What Do We Mean When We Say “Collaboration”?

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18 Scopus citations


In the first of what certainly will be many thoughtful and provocative articles to appear in this column, Witt (1990) questioned the validity of the broadly accepted mandate that “our consultative interactions be collaborative” (p. 367). He continued with anecdotes illustrating ineffective teaching practices and deficient teacher skills which mitigated against the desirability of a “true” collaborative approach. The title of the article articulates Witts stated purpose: “Collaboration in School-Based Consultation: Myth in Need of Data.” My purpose in this article is not to argue for or against Witts position. Rather, I suggest that we go beyond this argument and consider a more meaningful framework to describe the manner in which these processes interact dynamically and reciprocally to promote our shared goals of educating and socializing youth. Likewise, I discuss potential implications of failing to acknowledge key aspects of collaboration within the practice of consultation.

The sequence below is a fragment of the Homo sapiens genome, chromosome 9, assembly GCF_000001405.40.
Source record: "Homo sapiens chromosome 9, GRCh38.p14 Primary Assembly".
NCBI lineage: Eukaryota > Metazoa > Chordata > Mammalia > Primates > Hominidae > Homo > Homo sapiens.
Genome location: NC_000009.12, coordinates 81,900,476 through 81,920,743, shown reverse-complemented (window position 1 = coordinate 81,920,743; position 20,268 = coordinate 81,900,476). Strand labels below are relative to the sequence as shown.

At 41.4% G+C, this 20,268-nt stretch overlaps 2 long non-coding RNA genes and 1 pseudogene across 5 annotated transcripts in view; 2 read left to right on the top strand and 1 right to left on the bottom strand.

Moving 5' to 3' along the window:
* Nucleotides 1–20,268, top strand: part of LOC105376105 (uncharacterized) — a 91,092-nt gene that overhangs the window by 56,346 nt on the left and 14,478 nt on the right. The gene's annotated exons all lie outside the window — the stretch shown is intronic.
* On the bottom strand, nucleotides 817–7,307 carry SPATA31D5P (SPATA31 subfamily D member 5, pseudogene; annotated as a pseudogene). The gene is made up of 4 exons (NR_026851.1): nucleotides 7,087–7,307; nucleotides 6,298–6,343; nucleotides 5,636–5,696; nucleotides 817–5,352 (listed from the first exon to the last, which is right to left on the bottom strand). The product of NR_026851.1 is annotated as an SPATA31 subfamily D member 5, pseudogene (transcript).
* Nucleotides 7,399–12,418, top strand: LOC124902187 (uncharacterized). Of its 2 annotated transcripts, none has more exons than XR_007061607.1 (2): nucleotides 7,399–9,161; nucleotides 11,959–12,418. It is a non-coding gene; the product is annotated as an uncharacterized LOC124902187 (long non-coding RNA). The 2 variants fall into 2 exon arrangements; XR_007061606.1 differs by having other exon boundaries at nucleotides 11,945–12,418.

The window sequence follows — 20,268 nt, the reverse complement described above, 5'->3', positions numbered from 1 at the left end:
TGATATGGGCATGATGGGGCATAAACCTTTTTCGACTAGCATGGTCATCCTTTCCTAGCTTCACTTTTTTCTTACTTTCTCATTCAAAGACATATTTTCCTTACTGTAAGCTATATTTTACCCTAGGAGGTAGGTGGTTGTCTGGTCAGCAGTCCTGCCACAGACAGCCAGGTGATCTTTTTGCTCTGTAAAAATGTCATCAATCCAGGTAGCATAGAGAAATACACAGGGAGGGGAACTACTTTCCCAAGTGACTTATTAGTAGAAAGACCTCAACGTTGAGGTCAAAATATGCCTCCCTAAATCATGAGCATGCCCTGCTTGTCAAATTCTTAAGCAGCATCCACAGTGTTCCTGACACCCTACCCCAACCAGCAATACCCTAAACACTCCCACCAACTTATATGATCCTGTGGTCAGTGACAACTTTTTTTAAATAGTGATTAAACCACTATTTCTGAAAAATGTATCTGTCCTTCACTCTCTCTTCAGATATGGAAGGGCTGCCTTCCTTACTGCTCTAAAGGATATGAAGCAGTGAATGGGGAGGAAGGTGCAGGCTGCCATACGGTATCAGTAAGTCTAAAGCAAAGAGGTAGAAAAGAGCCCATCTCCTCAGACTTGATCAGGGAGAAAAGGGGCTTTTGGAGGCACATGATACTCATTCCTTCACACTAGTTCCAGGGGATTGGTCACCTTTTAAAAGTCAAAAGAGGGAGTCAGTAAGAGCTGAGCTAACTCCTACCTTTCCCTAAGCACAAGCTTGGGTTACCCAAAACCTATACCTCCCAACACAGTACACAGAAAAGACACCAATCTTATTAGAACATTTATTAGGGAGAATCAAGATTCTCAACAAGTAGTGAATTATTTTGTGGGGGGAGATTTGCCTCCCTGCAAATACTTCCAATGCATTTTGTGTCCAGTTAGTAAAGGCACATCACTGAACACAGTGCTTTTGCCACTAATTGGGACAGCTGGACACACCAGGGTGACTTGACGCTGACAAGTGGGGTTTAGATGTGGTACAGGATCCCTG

Original languageEnglish (US)
Pages (from-to)89-92
Number of pages4
JournalJournal of Educational and Psychological Consultation
Issue number1
StatePublished - Mar 1992
Externally publishedYes

ASJC Scopus subject areas

  • Developmental and Educational Psychology
  • Psychology (miscellaneous)


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